Nowadays you can go back to school without leaving your living room (or getting out of your pajamas), and new online education providers crop up everyday. One of them, an upstart from Russia called Eduson.tv, is focusing on the BRIC markets (Brazil, Russia, India, China) with a model that features business courses taught mostly by real-world practitioners.
Since launching in April, Eduson has attracted tens of thousands of registered users and is adding more every day. As of June, 80 percent of them were from Brazil and India. “Distance learning is a primary solution for those in BRIC nations who need to be prepared for quickly growing economies,” says Eduson’s chief executive, Elena Masolova.
Masolova, who has degrees in economics and political science, became a believer in distance education after taking an online course with Stanford University while studying in Moscow. Startups like Eduson are old hat for her: She has been a founder or investor in more than 20 Internet startups and was a co-founder of Darberry, a coupon site that was sold to Groupon in 2010.
Her company has a slightly different business plan than others in the crowded market for massive open online courses, or MOOCs. While such providers as EdX and Coursera feature courses taught by top professors from elite universities such as Harvard, Stanford, and MIT, many Eduson classes are taught by practitioners from the worlds of finance and entrepreneurship.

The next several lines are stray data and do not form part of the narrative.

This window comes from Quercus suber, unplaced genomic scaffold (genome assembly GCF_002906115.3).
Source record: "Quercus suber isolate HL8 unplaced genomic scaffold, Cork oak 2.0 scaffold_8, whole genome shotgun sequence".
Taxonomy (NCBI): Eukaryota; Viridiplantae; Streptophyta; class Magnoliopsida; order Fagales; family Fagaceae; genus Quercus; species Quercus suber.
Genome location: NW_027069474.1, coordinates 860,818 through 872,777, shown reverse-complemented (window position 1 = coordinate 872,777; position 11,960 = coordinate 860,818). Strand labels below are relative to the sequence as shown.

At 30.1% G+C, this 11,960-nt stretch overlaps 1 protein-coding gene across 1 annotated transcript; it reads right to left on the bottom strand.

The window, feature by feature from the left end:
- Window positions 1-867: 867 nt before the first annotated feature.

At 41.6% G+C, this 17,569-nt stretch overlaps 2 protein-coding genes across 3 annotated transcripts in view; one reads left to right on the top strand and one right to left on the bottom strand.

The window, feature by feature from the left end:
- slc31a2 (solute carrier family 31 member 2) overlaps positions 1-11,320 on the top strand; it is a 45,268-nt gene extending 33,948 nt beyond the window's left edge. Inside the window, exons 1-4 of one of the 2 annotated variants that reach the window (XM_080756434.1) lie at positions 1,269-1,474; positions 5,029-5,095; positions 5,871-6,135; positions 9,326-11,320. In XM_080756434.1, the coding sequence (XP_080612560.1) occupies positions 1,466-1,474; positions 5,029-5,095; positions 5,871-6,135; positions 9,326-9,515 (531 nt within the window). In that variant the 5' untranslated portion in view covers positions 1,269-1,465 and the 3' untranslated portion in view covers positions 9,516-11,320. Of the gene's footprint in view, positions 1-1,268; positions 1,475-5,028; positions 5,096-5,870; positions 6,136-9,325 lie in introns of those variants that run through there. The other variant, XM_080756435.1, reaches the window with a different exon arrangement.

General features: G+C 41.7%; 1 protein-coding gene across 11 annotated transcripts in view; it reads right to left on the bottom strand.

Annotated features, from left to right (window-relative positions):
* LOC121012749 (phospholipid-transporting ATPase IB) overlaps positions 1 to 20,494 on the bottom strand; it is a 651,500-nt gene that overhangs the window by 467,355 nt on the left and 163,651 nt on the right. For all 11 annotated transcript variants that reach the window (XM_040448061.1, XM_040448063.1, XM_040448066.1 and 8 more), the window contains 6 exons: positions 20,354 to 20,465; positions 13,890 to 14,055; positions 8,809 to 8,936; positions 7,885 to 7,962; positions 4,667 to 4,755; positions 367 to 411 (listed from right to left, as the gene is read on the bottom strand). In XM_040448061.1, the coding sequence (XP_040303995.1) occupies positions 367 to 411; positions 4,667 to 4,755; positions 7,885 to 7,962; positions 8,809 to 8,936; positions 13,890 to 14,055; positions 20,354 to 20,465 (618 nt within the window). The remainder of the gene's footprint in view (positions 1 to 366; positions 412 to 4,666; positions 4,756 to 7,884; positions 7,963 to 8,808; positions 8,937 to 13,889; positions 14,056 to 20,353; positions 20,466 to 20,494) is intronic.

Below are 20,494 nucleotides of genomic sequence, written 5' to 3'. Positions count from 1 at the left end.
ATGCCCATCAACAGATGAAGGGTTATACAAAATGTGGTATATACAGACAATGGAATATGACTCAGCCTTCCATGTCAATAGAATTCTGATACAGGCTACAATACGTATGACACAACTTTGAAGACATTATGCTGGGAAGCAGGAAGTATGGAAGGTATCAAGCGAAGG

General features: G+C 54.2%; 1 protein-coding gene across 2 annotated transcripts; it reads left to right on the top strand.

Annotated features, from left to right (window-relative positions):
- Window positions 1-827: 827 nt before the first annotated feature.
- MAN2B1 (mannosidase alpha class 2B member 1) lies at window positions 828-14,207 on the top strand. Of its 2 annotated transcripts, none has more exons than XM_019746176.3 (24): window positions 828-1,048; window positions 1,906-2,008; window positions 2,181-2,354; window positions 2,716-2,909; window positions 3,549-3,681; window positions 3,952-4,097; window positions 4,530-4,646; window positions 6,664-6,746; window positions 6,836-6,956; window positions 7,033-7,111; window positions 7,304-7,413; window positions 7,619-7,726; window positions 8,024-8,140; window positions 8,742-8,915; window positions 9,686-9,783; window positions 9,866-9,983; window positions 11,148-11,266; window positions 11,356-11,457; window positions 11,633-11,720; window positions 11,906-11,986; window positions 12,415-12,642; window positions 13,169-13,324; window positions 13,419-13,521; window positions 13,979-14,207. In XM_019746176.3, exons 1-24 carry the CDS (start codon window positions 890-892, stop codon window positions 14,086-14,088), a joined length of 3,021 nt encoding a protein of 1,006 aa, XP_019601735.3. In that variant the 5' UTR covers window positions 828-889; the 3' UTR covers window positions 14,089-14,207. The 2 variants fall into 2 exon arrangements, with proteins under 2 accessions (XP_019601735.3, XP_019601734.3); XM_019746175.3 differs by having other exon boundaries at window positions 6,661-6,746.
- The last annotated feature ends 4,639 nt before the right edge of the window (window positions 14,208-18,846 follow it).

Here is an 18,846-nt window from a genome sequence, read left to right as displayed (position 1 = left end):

Instructors are a big draw, says Masolova, 28. In the most popular course, Natasha Zagvozdina, a former managing director at Renaissance Capital, builds a financial model, line by line, using an Excel spreadsheet. Serial entrepreneur Peter Kutis teaches a course on taking a business from startup to $400 million in gross sales in 18 months. Dominic Houlder, a manager at Boston Consulting Group before becoming an adjunct professor at London Business School, offers instruction on Strategy for Stormy Times. And Arie Kravtchin, head of equity capital markets in Russia for Bank of America’s Merrill Lynch unit, will soon be teaching Roadmap to Successful IPO.
Eduson uses video lectures with slides so that students can learn at their convenience, Masolova says. The majority of the courses are taught in English, but about one-third are available in Russian, Portuguese, and Chinese, and the number of non-English courses is growing, she adds.
Students watch videos that run 10 to 15 minutes each and periodically take exams. If you don’t pass a test, you have to take it until you do, or you won’t be able to watch the next video in the course. For a three-hour course, you will have about 18 tests. Those who complete a course earn an Eduson certificate. One-third of the content is free. The remaining courses cost from $39 to $99, depending on the length and the instructor. You can view two to five lectures free to decide if you want to buy the content of an entire course.
At least one student was disappointed in Eduson. Marcelo de Arruda of Brazil took three courses on Eduson—Art Of Marketing, Creativity in Business, and Top 10 Mistakes Startups Make—and he found them to be pretty basic. A university student of public relations and business, de Arruda says the courses were “decent,” but he would recommend the course How To Build A Startup: The Lean Launchpad, by Steve Blank on Udacity, over the ones he found on Eduson. Masolova says the company offers courses at all levels, from beginner to advanced, and that the level is usually clear from the description.
Masolova says the company is in talks with several companies interested in buying licenses for employees, but a deal hasn’t been struck yet. While Eduson is earning money, Masolova says the goal is to become operationally profitable by year’s end.